Some of my publications

During the summer of 1998, between graduating and starting my PhD, I spent two months at SmithKline Beecham (now GlaxoSmithKline) Pharmaceuticals in Harlow, Essex, as a research assistant in the Department of Molecular Neurobiology.

The project I was working on involved the analysis of transcripts of genes associated with Alzheimer’s Disease, and I spent those months isolating nucleic acids from chunks of brains of people who had died from the condition.

I googled myself recently, and discovered, to my surprise, that I am the co-author of 3 papers in Molecular Brain Research. The papers were published more than 5 years after I’d done the work. Here are the abstracts:

Amyloid precursor protein mRNA levels in Alzheimer’s disease brain.

Insoluble β-amyloid deposits in Alzheimer’s disease (AD) brain are proteolytically derived from the membrane bound amyloid precursor protein (APP). The APP gene is differentially spliced to produce isoforms that can be classified into those containing a Kunitz-type serine protease inhibitor domain (K+, APP751, APP770, APRP365 and APRP563), and those without (K, APP695 and APP714,). Given the hypothesis that Aβ is a result of aberrant catabolism of APP, differential expression of mRNA isoforms containing protease inhibitors might play an active role in the pathology of AD. We took 513 cerebral cortex samples from 90 AD and 81 control brains and quantified the mRNA isoforms of APP with TaqMan™ real-time RT-PCR. After adjustment for age at death, brain pH and gender we found a change in the ratio of KPI+ to KPI− mRNA isoforms of APP. Three separate probes, designed to recognise only KPI+ mRNA species, gave increases of between 28% and 50% in AD brains relative to controls (p=0.002). There was no change in the mRNA levels of KPI-(APP 695) (p=0.898). Therefore, whilst KPI-mRNA levels remained stable the KPI+species increased specifically in the AD brains.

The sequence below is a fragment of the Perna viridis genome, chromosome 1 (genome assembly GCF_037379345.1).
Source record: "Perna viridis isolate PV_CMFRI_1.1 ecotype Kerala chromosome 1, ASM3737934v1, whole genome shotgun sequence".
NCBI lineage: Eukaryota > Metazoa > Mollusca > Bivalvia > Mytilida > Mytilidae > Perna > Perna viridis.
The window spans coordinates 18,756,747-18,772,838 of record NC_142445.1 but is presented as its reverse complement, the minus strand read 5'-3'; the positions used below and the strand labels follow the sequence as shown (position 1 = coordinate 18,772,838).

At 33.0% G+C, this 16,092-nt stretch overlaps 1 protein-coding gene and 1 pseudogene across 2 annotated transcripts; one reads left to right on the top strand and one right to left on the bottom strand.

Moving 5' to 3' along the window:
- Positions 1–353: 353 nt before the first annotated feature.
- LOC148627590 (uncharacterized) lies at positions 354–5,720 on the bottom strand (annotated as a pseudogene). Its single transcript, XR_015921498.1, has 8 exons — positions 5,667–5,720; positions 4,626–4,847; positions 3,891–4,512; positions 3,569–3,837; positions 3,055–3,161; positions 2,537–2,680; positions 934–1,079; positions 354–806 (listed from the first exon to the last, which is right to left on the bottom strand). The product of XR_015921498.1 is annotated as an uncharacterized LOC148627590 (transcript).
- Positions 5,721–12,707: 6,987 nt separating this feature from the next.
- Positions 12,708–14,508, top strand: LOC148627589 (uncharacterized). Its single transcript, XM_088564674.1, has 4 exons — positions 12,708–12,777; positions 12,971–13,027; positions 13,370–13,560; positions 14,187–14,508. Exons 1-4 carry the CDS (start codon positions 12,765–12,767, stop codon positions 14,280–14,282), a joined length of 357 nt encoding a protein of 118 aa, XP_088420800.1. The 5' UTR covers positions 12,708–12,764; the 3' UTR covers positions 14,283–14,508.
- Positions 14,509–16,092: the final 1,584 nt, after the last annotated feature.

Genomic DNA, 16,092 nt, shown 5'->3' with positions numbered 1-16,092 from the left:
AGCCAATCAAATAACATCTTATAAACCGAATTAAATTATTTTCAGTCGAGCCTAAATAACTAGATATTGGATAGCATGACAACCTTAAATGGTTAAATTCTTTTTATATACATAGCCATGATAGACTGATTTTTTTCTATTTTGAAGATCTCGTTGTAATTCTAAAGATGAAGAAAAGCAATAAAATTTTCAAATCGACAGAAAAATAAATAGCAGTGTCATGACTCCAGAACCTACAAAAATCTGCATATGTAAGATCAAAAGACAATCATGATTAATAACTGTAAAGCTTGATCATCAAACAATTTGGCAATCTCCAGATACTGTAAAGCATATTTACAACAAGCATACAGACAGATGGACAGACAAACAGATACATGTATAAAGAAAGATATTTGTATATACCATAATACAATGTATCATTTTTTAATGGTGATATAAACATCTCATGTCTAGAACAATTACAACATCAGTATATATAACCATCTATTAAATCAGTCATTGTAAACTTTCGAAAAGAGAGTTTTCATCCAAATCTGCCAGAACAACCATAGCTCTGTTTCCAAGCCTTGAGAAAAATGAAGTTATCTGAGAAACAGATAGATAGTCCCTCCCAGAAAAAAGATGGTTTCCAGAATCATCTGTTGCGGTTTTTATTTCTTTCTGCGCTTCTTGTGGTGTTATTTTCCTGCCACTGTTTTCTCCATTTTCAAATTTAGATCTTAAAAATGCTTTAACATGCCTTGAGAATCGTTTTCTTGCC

An optimistic view for quantifying mRNA in post-mortem human brain.

Quantitative human mRNA data are derived from post-mortem or biopsied tissue. RNA degradation, poor replication, a large mRNA variance and confounding factors such as brain pH and age of death are often cited, however, as objections to the data’s reliability. A central question is whether post-mortem human mRNA can be treated as a statistically ordered system. TaqMan™ real-time RT-PCR was used to measure seven mRNAs in 513 cortical samples taken from 90 Alzheimer’s disease and 81 control brains. Despite a high mRNA variance strong correlations were found between the mRNA transcripts in a single brain. Where a brain has a high/low level of one mRNA, the same brain invariably has a high/low level of other mRNAs; correlated order is present and allows removal of that source of variation common to all genes. Although levels of mRNA are highly variable between subjects (>1000-fold), quantitative order is present in post-mortem human mRNA, allowing effects due to pathology or gender to be isolated and tested for significance.

β-Secretase (BACE) and GSK-3 mRNA levels in Alzheimer’s disease

β-Secretase (BACE) and glycogen synthase kinase (GSK 3) are two enzymes thought to play a role in Alzheimer’s disease. We extracted mRNA from 90 Alzheimer and 81 control brains. Levels of mRNA were quantified for BACE and GSK 3 with TaqMan™ real-time RT-PCR. We found no change in the Alzheimer’s disease brains relative to controls for either the BACE or the GSK 3α mRNA levels.

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